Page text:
My guess is that there was a contingency plan for this (maybe as a military defense measure), that that plan took some thought by a technically savvy person, but, having a plan, it probably wasn't much more than a few phone calls to execute it. This can be compared to Burma (which really did just pull the plug - the link light was lost at the other end).

    • The Egypt Internet cutoff was technically done by stopping the BGP (Border Gateway Protocol) announcement of most Egyptian address blocks. BGP itself was not taken down, and the circuits themselves did not alarm. This was most likely not achieved by cutting cords or unplugging routers (which would have downed BGP, at the least).

      Most likely the internet-facing interfaces on the routers were shut. Technically, it wouldn't be hard to make it possible to do this remotely (via and SNMP set, or ssh/telnet scripted 'conf t;int gig0/1;shut').

      It's hardly rocket science, and I wonder about all the people who wondered "did they stop the BGP process on the routers?", or "did they hack the BGP protocol" or similar.

      • by mbone (558574)

        Sure, it's not hard to do, if you have a little knowledge and have enable to the right routers. Again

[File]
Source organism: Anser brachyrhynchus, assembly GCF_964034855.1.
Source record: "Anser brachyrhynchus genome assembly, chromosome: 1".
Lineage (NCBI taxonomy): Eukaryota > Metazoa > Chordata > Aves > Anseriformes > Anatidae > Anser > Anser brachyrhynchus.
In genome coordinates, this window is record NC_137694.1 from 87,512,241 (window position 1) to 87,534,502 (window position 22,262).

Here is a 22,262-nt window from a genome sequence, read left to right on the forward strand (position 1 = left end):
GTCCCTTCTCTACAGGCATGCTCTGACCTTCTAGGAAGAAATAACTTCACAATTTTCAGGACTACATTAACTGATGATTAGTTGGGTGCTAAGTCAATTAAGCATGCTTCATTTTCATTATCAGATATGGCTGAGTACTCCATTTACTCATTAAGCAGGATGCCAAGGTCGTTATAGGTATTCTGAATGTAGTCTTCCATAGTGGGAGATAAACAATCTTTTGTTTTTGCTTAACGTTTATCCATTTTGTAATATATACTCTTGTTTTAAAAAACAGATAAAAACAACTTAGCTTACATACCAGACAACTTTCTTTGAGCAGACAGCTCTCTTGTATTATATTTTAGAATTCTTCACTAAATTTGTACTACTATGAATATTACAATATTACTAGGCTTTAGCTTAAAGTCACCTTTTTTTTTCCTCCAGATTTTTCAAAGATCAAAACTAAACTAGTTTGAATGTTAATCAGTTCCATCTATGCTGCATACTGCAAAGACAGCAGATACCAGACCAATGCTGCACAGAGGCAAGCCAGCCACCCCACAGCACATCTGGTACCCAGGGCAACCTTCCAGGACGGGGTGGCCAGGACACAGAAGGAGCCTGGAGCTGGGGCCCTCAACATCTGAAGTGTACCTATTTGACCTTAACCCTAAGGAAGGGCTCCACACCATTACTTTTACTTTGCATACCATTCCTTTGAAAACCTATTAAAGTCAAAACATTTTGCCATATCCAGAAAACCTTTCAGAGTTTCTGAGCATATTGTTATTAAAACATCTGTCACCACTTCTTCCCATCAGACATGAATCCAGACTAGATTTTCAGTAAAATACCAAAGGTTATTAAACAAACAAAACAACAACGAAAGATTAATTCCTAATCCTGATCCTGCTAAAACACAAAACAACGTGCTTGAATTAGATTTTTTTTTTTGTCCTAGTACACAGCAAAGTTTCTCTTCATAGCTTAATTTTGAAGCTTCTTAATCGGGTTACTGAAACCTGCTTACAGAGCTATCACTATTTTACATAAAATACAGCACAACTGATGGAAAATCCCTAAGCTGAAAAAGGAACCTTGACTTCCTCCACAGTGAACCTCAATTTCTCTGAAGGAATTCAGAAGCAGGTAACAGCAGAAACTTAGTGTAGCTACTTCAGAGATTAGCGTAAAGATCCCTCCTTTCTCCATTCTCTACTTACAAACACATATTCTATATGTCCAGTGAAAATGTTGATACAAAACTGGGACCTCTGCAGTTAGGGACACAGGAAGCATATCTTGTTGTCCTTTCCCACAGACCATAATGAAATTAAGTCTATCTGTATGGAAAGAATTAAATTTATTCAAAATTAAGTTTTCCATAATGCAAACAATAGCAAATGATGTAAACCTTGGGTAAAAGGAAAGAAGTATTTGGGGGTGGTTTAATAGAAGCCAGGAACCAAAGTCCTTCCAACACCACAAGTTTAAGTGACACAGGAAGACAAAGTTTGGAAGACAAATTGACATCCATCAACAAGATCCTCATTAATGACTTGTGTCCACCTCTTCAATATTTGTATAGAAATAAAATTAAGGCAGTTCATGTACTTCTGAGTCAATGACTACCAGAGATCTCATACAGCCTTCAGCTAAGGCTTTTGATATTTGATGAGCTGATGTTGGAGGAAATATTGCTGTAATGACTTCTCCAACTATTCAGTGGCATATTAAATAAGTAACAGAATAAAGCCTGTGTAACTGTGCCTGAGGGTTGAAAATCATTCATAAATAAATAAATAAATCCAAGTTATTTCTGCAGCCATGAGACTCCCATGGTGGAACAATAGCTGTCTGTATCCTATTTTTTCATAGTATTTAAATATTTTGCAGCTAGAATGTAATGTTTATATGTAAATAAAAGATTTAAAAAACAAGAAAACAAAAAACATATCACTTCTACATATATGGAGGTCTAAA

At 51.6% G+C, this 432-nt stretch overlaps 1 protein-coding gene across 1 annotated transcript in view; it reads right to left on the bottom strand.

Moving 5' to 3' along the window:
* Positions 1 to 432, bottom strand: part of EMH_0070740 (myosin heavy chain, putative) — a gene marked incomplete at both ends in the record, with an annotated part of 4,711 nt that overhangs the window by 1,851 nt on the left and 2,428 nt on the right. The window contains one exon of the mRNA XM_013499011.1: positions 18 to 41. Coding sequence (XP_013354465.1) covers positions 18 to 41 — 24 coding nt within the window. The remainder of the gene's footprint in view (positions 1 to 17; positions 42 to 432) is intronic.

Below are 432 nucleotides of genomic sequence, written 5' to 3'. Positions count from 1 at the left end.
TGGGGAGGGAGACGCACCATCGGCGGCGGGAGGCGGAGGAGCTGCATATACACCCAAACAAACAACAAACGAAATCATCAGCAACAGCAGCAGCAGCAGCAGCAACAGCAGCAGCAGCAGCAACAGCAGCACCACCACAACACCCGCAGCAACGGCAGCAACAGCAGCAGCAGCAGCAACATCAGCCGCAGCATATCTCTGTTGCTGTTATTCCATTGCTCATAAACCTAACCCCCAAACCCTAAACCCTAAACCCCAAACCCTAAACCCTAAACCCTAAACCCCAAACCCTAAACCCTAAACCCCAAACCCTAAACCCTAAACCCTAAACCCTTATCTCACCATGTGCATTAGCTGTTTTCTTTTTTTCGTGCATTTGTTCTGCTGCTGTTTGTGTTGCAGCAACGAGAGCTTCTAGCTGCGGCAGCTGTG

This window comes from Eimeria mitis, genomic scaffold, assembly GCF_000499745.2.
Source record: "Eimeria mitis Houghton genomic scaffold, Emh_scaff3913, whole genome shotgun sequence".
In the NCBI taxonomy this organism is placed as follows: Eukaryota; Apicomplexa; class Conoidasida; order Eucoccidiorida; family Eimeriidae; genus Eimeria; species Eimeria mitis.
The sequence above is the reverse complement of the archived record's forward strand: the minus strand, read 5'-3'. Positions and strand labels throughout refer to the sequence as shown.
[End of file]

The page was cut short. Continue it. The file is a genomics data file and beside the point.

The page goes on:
- the internet facing interfaces remained up and
        - BGP remained up.

        I would expect if it were just threats (shut down tonight or else) different ISPs would do it different ways. This seems to reflect centralized planning to me.

    • Pulling the plug, any general can do, but most generals don't know anything about BGP.

      That's the thing - generals don't need to. That's what staff officers are for, the general says "I want this done" and the staff figures out how to make it so - or tells the general that it can't be done, or at least not exactly what he wants.

      My guess is that there was a contingency plan for this (maybe as a military defense measure), that that plan took some thought by a technically savvy person, but, having a pl

  • by Taibhsear (1286214) on Friday February 18, 2011 @10:44AM (#35243290)

    It was individual, craftsmanlike, one-intimidation-at-a-time thuggery, plain and simple, according to HRF.

    How appropriately used...

    Obligatory xkcd [xkcd.com].

  • by Exitar (809068)

    Did anyone really believe that Mubarak had a red button labeled "Kill Internet" in his office?

  • Even the mob has figured out that an unspecific threat is more effective than killing people. The more control you have the less you actually have to do.